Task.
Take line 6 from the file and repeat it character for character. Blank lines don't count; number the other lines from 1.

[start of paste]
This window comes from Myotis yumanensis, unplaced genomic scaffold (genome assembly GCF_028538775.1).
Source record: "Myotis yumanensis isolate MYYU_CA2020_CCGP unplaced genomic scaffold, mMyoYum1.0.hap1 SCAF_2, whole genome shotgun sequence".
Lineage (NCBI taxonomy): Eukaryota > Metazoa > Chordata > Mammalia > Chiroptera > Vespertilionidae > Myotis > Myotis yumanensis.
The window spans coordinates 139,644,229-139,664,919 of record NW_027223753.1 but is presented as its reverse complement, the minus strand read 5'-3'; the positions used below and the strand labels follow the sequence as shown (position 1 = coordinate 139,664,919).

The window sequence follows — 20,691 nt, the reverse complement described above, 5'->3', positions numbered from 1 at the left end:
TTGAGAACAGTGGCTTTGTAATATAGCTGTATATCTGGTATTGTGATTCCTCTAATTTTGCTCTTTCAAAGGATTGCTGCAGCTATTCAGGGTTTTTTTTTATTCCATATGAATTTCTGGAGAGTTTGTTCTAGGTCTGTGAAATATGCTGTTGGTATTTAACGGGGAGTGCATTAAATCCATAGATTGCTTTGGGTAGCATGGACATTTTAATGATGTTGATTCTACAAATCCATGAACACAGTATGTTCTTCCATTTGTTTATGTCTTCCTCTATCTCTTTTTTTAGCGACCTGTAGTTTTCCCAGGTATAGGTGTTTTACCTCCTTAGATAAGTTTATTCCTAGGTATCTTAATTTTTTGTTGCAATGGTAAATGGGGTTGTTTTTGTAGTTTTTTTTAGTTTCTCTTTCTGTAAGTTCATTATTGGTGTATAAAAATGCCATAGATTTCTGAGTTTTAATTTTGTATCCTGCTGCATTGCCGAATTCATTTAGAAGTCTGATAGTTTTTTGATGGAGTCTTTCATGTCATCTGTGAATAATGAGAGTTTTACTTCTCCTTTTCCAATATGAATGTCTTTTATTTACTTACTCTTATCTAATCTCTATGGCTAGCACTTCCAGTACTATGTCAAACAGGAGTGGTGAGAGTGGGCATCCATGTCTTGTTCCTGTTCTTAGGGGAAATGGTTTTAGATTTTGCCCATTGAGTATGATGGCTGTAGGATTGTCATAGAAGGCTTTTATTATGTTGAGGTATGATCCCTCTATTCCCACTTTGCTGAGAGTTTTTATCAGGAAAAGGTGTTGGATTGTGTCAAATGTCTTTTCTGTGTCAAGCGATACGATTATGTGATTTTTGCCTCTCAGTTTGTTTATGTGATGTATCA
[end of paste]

TTGAGAACAGTGGCTTTGTAATATAGCTGTATATCTGGTATTGTGATTCCTCTAATTTTGCTCTTTCAAAGGATTGCTGCAGCTATTCAGGGTTTTTTTTTATTCCATATGAATTTCTGGAGAGTTTGTTCTAGGTCTGTGAAATATGCTGTTGGTATTTAACGGGGAGTGCATTAAATCCATAGATTGCTTTGGGTAGCATGGACATTTTAATGATGTTGATTCTACAAATCCATGAACACAGTATGTTCTTCCATTTGTTTATGTCTTCCTCTATCTCTTTTTTTAGCGACCTGTAGTTTTCCCAGGTATAGGTGTTTTACCTCCTTAGATAAGTTTATTCCTAGGTATCTTAATTTTTTGTTGCAATGGTAAATGGGGTTGTTTTTGTAGTTTTTTTTAGTTTCTCTTTCTGTAAGTTCATTATTGGTGTATAAAAATGCCATAGATTTCTGAGTTTTAATTTTGTATCCTGCTGCATTGCCGAATTCATTTAGAAGTCTGATAGTTTTTTGATGGAGTCTTTCATGTCATCTGTGAATAATGAGAGTTTTACTTCTCCTTTTCCAATATGAATGTCTTTTATTTACTTACTCTTATCTAATCTCTATGGCTAGCACTTCCAGTACTATGTCAAACAGGAGTGGTGAGAGTGGGCATCCATGTCTTGTTCCTGTTCTTAGGGGAAATGGTTTTAGATTTTGCCCATTGAGTATGATGGCTGTAGGATTGTCATAGAAGGCTTTTATTATGTTGAGGTATGATCCCTCTATTCCCACTTTGCTGAGAGTTTTTATCAGGAAAAGGTGTTGGATTGTGTCAAATGTCTTTTCTGTGTCAAGCGATACGATTATGTGATTTTTGCCTCTCAGTTTGTTTATGTGATGTATCA